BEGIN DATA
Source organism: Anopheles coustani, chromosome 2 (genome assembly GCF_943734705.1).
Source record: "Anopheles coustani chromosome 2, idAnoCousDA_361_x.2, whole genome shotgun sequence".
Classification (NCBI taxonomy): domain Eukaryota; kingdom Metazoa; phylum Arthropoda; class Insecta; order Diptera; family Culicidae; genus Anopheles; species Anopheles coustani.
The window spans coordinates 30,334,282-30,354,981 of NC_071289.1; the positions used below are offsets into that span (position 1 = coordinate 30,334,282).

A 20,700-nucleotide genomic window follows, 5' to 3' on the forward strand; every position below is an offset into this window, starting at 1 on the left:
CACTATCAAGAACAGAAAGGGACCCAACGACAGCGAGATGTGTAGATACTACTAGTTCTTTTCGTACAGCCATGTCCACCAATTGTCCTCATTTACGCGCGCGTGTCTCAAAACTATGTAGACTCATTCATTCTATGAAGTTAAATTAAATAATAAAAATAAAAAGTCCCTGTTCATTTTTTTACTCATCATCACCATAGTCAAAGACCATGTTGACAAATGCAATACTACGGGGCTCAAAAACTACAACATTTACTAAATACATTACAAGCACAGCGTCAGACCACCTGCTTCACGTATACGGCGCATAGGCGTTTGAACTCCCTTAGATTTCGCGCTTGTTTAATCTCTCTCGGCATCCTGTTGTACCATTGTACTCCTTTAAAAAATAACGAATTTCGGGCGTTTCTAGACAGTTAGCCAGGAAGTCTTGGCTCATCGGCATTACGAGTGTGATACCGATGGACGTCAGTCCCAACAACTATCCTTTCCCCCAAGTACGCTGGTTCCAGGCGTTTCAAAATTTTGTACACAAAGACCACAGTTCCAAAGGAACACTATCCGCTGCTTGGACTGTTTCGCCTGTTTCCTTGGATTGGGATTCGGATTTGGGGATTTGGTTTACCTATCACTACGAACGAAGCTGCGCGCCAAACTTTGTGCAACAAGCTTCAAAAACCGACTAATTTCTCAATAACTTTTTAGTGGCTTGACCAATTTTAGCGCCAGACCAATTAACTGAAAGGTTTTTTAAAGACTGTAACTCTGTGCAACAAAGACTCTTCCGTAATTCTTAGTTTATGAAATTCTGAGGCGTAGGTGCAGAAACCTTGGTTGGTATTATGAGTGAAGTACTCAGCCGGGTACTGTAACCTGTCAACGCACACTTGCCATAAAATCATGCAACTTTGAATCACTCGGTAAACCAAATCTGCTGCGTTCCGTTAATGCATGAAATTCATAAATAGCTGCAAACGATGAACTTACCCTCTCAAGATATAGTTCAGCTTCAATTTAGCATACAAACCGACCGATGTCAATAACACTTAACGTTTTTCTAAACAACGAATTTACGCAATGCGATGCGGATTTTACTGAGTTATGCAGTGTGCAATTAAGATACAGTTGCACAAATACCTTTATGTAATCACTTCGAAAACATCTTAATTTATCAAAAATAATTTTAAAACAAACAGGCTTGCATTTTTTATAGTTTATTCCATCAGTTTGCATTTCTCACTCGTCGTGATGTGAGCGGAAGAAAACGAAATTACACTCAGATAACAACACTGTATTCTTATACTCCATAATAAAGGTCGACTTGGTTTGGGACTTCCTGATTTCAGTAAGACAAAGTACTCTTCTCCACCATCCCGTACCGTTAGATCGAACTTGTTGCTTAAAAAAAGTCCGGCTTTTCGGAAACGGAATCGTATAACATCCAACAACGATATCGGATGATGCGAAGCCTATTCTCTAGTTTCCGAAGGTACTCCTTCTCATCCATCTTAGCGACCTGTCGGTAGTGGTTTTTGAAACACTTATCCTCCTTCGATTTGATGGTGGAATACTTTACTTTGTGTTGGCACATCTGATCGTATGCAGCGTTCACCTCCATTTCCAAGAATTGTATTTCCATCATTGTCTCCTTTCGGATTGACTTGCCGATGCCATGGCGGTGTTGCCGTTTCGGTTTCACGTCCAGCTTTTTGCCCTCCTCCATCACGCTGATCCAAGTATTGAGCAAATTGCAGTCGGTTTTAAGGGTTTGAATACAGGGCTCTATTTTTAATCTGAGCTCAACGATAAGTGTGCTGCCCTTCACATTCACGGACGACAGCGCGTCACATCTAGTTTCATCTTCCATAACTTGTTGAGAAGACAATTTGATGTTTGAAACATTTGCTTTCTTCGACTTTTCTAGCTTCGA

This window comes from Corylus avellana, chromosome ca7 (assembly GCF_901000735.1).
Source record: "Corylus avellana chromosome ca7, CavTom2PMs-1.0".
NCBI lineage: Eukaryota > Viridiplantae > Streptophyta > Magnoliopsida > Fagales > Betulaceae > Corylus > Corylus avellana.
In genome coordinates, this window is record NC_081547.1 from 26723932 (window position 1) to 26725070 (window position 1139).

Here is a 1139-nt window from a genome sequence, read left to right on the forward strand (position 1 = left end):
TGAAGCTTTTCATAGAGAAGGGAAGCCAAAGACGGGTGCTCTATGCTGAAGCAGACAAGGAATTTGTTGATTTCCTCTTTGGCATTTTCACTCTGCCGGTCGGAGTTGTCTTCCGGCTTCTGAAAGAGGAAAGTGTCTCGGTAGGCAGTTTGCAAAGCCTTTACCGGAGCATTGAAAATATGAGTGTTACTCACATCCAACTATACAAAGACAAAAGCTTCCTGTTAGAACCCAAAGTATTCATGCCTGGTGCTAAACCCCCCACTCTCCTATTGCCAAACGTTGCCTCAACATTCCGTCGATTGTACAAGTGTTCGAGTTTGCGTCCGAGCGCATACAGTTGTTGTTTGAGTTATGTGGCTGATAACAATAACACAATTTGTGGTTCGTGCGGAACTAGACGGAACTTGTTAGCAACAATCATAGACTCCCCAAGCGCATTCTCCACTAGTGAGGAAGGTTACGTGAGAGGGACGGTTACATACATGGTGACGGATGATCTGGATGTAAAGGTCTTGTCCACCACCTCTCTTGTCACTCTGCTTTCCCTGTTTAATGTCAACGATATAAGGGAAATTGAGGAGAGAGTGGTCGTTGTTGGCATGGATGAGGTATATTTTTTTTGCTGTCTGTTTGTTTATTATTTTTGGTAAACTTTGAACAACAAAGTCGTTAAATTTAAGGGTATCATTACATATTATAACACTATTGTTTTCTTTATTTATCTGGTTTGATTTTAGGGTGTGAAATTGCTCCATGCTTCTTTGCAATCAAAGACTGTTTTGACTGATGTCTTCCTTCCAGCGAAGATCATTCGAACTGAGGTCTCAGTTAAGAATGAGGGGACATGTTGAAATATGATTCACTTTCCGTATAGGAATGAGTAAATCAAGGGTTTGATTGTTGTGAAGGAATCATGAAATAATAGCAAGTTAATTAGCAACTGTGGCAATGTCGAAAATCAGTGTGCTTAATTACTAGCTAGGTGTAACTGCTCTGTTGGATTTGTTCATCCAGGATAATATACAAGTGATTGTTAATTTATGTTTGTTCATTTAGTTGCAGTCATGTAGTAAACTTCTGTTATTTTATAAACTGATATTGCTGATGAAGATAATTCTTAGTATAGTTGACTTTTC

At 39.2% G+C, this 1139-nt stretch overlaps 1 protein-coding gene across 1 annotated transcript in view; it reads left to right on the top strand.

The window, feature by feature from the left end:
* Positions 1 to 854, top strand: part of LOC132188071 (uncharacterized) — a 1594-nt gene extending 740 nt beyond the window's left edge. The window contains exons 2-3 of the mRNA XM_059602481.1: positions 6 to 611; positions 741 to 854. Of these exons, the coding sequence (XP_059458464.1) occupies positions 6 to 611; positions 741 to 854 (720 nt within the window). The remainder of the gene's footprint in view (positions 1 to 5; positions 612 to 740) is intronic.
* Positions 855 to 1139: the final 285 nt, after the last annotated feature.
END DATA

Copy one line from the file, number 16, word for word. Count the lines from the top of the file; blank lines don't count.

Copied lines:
* Positions 855 to 1139: the final 285 nt, after the last annotated feature.